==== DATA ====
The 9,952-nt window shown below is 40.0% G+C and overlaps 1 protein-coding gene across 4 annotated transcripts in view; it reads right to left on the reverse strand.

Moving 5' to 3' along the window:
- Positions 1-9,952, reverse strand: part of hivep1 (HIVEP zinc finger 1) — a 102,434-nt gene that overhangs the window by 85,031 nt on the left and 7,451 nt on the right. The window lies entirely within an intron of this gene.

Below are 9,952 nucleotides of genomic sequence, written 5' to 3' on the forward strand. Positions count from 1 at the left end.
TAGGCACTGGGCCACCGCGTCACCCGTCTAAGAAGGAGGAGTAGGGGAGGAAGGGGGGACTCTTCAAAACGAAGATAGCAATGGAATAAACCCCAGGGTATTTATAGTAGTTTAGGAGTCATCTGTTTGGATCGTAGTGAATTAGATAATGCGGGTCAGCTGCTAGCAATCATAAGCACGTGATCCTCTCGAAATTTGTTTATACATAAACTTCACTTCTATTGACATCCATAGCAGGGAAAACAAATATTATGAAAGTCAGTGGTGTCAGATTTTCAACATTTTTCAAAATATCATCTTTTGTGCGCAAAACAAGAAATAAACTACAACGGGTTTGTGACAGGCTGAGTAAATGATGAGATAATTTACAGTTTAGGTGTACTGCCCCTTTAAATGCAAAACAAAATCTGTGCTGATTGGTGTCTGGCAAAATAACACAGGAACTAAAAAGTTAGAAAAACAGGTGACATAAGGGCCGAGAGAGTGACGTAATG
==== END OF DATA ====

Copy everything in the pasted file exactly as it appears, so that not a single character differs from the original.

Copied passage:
The 9,952-nt window shown below is 40.0% G+C and overlaps 1 protein-coding gene across 4 annotated transcripts in view; it reads right to left on the reverse strand.

Moving 5' to 3' along the window:
- Positions 1-9,952, reverse strand: part of hivep1 (HIVEP zinc finger 1) — a 102,434-nt gene that overhangs the window by 85,031 nt on the left and 7,451 nt on the right. The window lies entirely within an intron of this gene.

Below are 9,952 nucleotides of genomic sequence, written 5' to 3' on the forward strand. Positions count from 1 at the left end.
TAGGCACTGGGCCACCGCGTCACCCGTCTAAGAAGGAGGAGTAGGGGAGGAAGGGGGGACTCTTCAAAACGAAGATAGCAATGGAATAAACCCCAGGGTATTTATAGTAGTTTAGGAGTCATCTGTTTGGATCGTAGTGAATTAGATAATGCGGGTCAGCTGCTAGCAATCATAAGCACGTGATCCTCTCGAAATTTGTTTATACATAAACTTCACTTCTATTGACATCCATAGCAGGGAAAACAAATATTATGAAAGTCAGTGGTGTCAGATTTTCAACATTTTTCAAAATATCATCTTTTGTGCGCAAAACAAGAAATAAACTACAACGGGTTTGTGACAGGCTGAGTAAATGATGAGATAATTTACAGTTTAGGTGTACTGCCCCTTTAAATGCAAAACAAAATCTGTGCTGATTGGTGTCTGGCAAAATAACACAGGAACTAAAAAGTTAGAAAAACAGGTGACATAAGGGCCGAGAGAGTGACGTAATG